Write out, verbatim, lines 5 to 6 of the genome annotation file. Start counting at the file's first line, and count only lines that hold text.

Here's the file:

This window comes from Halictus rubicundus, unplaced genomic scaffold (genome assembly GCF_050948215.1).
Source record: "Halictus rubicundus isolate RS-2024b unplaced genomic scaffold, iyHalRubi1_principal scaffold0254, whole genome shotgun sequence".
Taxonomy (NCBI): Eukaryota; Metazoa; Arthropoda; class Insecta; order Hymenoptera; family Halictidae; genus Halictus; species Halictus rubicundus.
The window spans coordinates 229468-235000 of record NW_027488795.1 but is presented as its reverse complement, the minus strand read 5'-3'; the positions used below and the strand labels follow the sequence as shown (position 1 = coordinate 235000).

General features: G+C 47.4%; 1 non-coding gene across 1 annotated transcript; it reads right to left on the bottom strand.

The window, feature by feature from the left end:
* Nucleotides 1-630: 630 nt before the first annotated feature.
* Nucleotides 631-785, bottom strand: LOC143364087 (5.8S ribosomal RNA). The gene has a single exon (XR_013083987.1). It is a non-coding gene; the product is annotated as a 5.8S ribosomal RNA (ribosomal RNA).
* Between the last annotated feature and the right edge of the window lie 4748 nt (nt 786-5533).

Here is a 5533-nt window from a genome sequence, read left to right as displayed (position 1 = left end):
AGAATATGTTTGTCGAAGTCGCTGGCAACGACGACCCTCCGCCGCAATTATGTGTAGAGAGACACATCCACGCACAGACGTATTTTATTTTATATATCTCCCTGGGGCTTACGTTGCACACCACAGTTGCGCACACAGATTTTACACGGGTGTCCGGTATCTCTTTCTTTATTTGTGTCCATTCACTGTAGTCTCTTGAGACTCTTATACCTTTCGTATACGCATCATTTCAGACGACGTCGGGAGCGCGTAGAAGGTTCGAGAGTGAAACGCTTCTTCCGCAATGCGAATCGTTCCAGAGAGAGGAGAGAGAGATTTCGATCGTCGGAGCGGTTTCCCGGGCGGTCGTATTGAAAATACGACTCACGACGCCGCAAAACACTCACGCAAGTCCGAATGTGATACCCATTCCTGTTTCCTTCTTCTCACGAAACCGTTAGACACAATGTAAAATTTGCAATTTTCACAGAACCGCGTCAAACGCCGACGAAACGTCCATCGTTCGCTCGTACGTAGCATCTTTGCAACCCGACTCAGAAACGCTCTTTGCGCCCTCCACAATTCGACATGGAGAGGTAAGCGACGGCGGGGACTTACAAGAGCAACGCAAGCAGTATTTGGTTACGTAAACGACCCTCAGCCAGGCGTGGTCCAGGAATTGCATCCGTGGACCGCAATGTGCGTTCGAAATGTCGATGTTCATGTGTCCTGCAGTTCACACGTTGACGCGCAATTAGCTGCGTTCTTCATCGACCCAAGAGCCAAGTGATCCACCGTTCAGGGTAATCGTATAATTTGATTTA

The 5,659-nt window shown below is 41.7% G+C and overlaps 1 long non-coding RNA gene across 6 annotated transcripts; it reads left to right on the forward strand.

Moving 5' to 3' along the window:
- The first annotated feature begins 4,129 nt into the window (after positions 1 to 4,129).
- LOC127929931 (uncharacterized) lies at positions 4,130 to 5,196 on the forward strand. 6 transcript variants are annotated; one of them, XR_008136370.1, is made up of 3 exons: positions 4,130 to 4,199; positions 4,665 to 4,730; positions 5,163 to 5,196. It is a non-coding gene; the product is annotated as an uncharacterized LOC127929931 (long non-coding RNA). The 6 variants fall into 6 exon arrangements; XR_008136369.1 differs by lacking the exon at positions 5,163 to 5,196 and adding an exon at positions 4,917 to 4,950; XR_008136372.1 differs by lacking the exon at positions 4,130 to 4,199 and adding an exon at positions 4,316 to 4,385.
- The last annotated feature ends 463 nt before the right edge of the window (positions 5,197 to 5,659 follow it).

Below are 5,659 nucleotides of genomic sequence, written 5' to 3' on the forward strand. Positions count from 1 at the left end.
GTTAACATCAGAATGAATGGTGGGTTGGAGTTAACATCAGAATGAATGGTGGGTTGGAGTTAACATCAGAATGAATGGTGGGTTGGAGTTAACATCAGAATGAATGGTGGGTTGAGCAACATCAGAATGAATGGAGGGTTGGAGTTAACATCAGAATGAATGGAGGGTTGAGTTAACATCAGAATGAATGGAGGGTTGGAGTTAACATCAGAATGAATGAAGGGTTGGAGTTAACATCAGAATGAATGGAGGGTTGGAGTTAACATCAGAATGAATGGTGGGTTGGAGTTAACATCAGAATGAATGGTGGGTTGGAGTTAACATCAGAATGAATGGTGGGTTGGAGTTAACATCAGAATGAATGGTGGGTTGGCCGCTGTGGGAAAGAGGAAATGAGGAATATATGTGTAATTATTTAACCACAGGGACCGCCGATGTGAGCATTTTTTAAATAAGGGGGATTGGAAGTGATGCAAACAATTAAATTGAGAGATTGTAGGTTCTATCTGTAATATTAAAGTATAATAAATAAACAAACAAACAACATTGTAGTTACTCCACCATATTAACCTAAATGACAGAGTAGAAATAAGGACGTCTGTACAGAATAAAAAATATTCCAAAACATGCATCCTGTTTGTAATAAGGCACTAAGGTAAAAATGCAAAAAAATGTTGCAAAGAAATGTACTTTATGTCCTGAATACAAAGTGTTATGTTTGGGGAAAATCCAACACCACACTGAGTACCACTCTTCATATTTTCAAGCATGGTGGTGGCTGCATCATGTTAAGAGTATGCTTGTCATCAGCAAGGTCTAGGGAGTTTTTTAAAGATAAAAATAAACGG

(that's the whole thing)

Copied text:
General features: G+C 47.4%; 1 non-coding gene across 1 annotated transcript; it reads right to left on the bottom strand.

The window, feature by feature from the left end: